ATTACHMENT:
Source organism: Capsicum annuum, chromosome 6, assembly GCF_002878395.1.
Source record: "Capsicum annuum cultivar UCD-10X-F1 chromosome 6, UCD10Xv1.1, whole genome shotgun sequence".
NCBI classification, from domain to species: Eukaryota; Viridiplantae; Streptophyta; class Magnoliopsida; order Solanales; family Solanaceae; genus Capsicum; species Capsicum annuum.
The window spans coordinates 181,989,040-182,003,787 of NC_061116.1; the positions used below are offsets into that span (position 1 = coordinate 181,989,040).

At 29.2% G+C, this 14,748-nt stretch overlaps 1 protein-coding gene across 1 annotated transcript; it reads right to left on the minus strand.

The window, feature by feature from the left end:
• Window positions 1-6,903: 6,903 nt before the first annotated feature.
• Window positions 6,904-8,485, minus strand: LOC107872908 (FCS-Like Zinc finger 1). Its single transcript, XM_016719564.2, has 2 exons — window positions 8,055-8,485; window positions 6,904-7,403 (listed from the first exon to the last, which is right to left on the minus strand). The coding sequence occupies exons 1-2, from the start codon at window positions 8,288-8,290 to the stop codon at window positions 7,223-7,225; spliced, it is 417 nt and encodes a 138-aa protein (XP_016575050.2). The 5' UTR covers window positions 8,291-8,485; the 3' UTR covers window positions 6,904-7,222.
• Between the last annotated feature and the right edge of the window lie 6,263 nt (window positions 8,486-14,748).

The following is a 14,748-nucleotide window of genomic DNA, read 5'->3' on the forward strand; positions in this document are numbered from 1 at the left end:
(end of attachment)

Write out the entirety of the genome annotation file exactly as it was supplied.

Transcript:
Source organism: Capsicum annuum, chromosome 6, assembly GCF_002878395.1.
Source record: "Capsicum annuum cultivar UCD-10X-F1 chromosome 6, UCD10Xv1.1, whole genome shotgun sequence".
NCBI classification, from domain to species: Eukaryota; Viridiplantae; Streptophyta; class Magnoliopsida; order Solanales; family Solanaceae; genus Capsicum; species Capsicum annuum.
The window spans coordinates 181,989,040-182,003,787 of NC_061116.1; the positions used below are offsets into that span (position 1 = coordinate 181,989,040).

At 29.2% G+C, this 14,748-nt stretch overlaps 1 protein-coding gene across 1 annotated transcript; it reads right to left on the minus strand.

The window, feature by feature from the left end:
• Window positions 1-6,903: 6,903 nt before the first annotated feature.
• Window positions 6,904-8,485, minus strand: LOC107872908 (FCS-Like Zinc finger 1). Its single transcript, XM_016719564.2, has 2 exons — window positions 8,055-8,485; window positions 6,904-7,403 (listed from the first exon to the last, which is right to left on the minus strand). The coding sequence occupies exons 1-2, from the start codon at window positions 8,288-8,290 to the stop codon at window positions 7,223-7,225; spliced, it is 417 nt and encodes a 138-aa protein (XP_016575050.2). The 5' UTR covers window positions 8,291-8,485; the 3' UTR covers window positions 6,904-7,222.
• Between the last annotated feature and the right edge of the window lie 6,263 nt (window positions 8,486-14,748).

The following is a 14,748-nucleotide window of genomic DNA, read 5'->3' on the forward strand; positions in this document are numbered from 1 at the left end: